Neat all-in-one hand pump and CO2 inflator, at a decent price, but the hand pump lacks power test report

Make and model: Cannondale CO2 Road Mini Pump

Size tested: One size

Tell us what the product is for and who it's aimed at. What do the manufacturers say about it? How does that compare to your own feelings about it?

Cannondale says, "Combine the speed and convenience of Co2 with the trusty safety-net of a traditional pump for a sleek, integrated, and stowable package."

Tell us some more about the technical aspects of the product?

Cannondale lists:

Pocket-sized (7.2"/ 18cm) mini pump with built-in Co2 inflator / quality aluminum construction with ergonomic CNC-machined surface

Dual-chamber telescopic design maximizes volume for easy inflation up to 100 psi (6.9 bar)

Dual-head design with dedicated outlets for presta valve and Co2 / 16 gram Co2 cartridge included

Rate the product for quality of construction:

Nicely built, although the CO2 port cover could be a bit more snug.

Rate the product for performance:

CO2 works really well and enables instant inflation, though the hand pump lacks power.

Rate the product for durability:

The pump still looks new, despite being chucked in a frame bag along with a bunch of other tools.

Rate the product for weight (if applicable)

Given the pump's versatility, the 108g weight is pretty decent.

Rate the product for comfort (if applicable)

Easy to hold, although you'll certainly want to put it down at the 300 pump mark.

Rate the product for value:

Good value compared with others, given you're getting a hand pump AND CO2 inflator, plus it comes with a 16g cartridge and frame mount.

Tell us how the product performed overall when used for its designed purpose

CO2 inflation was a breeze, but the pump isn't very powerful – it's best used for topping up tyres on the move.

Tell us what you particularly liked about the product

It's a very neat solution, meaning you can carry less in your pack.

Tell us what you particularly disliked about the product

It's not very powerful as a hand pump.

How does the price compare to that of similar products in the market, including ones recently tested on

The Birzman Infinite Apogee Road with CO2 pump does a similar thing, but it's nowhere near as neat and costs more. The Topeak Pocket Rocket performs much better as a pure hand pump and only costs £24.99, but you don't get a CO2 inflator and canister.

Did you enjoy using the product? Yes

Would you consider buying the product? Yes

Would you recommend the product to a friend? Yes

Use this box to explain your overall score

Though the hand pump lacks power, if you're only using it for topping up then it does the job – I tend to go the CO2 route if I've got a flat. Otherwise, it's a very convenient solution to the 'problem' of having to carry several things in your pack, it's easy to use, and it's pretty good value too.

Overall rating: 7/10

About the tester

Age: 39  Height: 6'4  Weight: 175lbs

I usually ride: Condor Italia RC custom build  My best bike is:

I've been riding for: 10-20 years  I ride: A few times a week  I would class myself as: Experienced

I regularly do the following types of riding: commuting, touring, club rides, sportives, mtb,

Add new comment


jaymack | 1 year ago

When it comes to be of any use a pump that doesn't pump well is down there with multi tools made of an alloy that's too soft (as per the recently reviewed Lezyne SV23). If a CO2 inflator would improve your life buy one together with a pump that actually pumps, you'll probably have one of those anyway. In any case it's not as if a CO2 inflator takes up much room. 3.5 stars for an item that only half works doesn't seem like a recommendation. Tools that poorly perform a primary function should get one star together with a suggestion that you spend your hard earned cash on something else.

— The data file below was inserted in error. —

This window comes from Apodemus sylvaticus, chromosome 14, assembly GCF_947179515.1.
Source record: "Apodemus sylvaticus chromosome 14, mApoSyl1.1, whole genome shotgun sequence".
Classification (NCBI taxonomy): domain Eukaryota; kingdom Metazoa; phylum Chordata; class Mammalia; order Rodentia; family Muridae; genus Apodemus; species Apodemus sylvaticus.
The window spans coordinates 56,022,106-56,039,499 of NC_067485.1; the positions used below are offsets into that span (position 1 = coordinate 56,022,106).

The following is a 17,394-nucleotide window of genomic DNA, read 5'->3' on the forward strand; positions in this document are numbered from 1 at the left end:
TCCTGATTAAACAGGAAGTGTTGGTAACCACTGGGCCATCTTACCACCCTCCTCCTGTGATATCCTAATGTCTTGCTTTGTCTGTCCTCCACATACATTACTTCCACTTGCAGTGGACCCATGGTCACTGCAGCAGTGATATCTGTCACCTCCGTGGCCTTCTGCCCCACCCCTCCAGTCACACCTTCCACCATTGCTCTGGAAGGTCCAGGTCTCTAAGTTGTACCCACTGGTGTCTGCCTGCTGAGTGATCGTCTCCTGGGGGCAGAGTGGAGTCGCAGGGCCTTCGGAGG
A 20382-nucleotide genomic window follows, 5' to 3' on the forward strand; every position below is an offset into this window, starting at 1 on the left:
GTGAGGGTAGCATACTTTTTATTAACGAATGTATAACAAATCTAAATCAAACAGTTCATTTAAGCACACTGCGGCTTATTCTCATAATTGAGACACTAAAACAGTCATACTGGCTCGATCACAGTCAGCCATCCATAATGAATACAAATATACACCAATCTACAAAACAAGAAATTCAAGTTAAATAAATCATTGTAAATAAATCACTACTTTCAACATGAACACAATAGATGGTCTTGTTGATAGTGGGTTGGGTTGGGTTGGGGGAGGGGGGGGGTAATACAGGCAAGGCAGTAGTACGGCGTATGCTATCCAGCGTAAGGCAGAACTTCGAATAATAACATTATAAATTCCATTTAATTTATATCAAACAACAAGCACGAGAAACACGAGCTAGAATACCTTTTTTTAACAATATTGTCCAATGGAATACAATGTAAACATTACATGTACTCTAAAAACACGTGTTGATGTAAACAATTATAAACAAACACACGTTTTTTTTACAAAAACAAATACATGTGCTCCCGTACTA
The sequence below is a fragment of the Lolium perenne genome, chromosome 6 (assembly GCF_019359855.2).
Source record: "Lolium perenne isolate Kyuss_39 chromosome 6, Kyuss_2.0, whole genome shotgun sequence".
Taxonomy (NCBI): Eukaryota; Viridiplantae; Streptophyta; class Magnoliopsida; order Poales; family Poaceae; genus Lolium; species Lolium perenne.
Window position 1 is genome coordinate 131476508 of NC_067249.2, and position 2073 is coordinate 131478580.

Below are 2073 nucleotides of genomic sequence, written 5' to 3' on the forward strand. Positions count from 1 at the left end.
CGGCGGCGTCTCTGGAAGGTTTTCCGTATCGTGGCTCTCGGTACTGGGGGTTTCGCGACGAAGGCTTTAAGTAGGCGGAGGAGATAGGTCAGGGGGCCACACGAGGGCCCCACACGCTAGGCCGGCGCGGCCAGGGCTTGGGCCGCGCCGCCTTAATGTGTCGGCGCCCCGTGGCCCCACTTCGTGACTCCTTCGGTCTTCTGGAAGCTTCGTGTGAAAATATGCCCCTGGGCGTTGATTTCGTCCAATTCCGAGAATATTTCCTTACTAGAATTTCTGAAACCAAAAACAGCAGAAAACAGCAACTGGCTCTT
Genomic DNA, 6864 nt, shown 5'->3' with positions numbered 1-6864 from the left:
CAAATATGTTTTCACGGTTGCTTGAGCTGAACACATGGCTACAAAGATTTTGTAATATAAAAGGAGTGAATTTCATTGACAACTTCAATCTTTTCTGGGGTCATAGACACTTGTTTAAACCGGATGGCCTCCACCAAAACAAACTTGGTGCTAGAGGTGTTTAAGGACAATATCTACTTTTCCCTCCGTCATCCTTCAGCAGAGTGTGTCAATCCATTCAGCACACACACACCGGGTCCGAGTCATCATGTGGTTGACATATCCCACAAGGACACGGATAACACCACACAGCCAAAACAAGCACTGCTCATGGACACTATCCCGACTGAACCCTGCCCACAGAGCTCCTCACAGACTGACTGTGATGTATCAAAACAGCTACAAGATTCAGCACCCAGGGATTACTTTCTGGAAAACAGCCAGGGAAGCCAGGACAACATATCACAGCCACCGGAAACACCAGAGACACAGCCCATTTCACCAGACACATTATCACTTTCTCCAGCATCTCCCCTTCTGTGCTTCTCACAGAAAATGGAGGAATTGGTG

TheBillder | 1 year ago

Does CO2 inflation only save time, compared to a decent pump? So CO2 users accept the financial and environmental cost because they are in a hurry?

Genuine questions, I'm not having a pop - I have just never understood the attraction.

Sniffer replied to TheBillder | 1 year ago

Yes, time and effort.  Almost instantaneous tyre inflation against a mini pump 150 strokes.

On a cold day with a group waiting you are very popular if you use one instead of a pump.

Steve K replied to Sniffer | 1 year ago

And, for those of us who still like our tyres at high pressure, the ability to get them to high pressure.

mark1a replied to Sniffer | 1 year ago

Agree, wouldn't leave home without one. However it's only a "get home" fix, the CO2 leaks from tubes & tyres much quicker than air, it will be flat in a couple of days unless you let it out and refill with air once back at home. 

A typical canister is either 16g or 25g, so the environmental impact is negligible given relative infrequency of use and the gas is almost certainly produced as a by-product of another process. 

OnYerBike replied to TheBillder | 1 year ago

Another benefit of CO2 when running tubeless is that it can be useful to get tyres to seat. I have one pair of wheels that for whatever reason are very tricky to get tubeless tyres to seat, even using an Airshot (I have two other pairs of tubeless wheels that I have no problem with, so I think it's the wheels rather than my technique!) but a blast from a CO2 canister and they go on no problem. 

I have luckily never had a tubeless tyre unseat whilst out on a ride, and I do always carry an emergency tube so should have an alternative bail out option anyway, but in the event that a tyre does become unseated there's no way you would re-seat it just using a mini-pump.

TheBillder replied to OnYerBike | 1 year ago
1 like

I guess my mileage must just vary from others'... I run my 27 mm tyres (tubed) at about 80 psi so the 60 psi my £5.99 mini pump from Wilko can provide is ok after a puncture. Ride mates are either unbothered at the delay or too nice to mention it. But then we are the kind of group that waits at the top of hills (as we are the slowest in the club).

I'm not so worried about the environmental cost of 16g of C02 release - after all, that's about 0.2km of car journey - but the steel cylinder, shipping etc.

Thanks for the opinions all.